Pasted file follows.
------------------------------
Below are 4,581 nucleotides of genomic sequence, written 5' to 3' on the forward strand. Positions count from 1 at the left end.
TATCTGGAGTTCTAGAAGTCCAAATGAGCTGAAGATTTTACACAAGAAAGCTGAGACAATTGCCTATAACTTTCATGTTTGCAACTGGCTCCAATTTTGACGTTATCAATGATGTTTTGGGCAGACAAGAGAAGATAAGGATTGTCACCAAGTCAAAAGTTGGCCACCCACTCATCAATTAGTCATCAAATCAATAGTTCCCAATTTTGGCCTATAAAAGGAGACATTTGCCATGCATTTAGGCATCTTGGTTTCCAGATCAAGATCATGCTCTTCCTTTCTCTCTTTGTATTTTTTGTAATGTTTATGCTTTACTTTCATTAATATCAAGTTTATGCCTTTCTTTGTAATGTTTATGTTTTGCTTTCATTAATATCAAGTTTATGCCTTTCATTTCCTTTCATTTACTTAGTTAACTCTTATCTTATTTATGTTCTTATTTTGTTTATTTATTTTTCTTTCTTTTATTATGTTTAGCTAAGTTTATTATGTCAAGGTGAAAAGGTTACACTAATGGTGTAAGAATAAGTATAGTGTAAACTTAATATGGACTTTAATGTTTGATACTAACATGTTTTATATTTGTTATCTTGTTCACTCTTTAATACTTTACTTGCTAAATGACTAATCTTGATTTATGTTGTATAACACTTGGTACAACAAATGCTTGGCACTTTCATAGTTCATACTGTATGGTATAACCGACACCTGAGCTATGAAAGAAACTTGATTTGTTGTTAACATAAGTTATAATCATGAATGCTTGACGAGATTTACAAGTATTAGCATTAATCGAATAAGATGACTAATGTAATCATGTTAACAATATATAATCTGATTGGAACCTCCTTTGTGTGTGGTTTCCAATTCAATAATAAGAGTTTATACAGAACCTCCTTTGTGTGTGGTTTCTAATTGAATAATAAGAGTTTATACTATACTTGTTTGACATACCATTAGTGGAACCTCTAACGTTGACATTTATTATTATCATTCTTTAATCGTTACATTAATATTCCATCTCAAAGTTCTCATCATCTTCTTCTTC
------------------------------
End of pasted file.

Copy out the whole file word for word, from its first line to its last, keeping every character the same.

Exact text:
Below are 4,581 nucleotides of genomic sequence, written 5' to 3' on the forward strand. Positions count from 1 at the left end.
TATCTGGAGTTCTAGAAGTCCAAATGAGCTGAAGATTTTACACAAGAAAGCTGAGACAATTGCCTATAACTTTCATGTTTGCAACTGGCTCCAATTTTGACGTTATCAATGATGTTTTGGGCAGACAAGAGAAGATAAGGATTGTCACCAAGTCAAAAGTTGGCCACCCACTCATCAATTAGTCATCAAATCAATAGTTCCCAATTTTGGCCTATAAAAGGAGACATTTGCCATGCATTTAGGCATCTTGGTTTCCAGATCAAGATCATGCTCTTCCTTTCTCTCTTTGTATTTTTTGTAATGTTTATGCTTTACTTTCATTAATATCAAGTTTATGCCTTTCTTTGTAATGTTTATGTTTTGCTTTCATTAATATCAAGTTTATGCCTTTCATTTCCTTTCATTTACTTAGTTAACTCTTATCTTATTTATGTTCTTATTTTGTTTATTTATTTTTCTTTCTTTTATTATGTTTAGCTAAGTTTATTATGTCAAGGTGAAAAGGTTACACTAATGGTGTAAGAATAAGTATAGTGTAAACTTAATATGGACTTTAATGTTTGATACTAACATGTTTTATATTTGTTATCTTGTTCACTCTTTAATACTTTACTTGCTAAATGACTAATCTTGATTTATGTTGTATAACACTTGGTACAACAAATGCTTGGCACTTTCATAGTTCATACTGTATGGTATAACCGACACCTGAGCTATGAAAGAAACTTGATTTGTTGTTAACATAAGTTATAATCATGAATGCTTGACGAGATTTACAAGTATTAGCATTAATCGAATAAGATGACTAATGTAATCATGTTAACAATATATAATCTGATTGGAACCTCCTTTGTGTGTGGTTTCCAATTCAATAATAAGAGTTTATACAGAACCTCCTTTGTGTGTGGTTTCTAATTGAATAATAAGAGTTTATACTATACTTGTTTGACATACCATTAGTGGAACCTCTAACGTTGACATTTATTATTATCATTCTTTAATCGTTACATTAATATTCCATCTCAAAGTTCTCATCATCTTCTTCTTC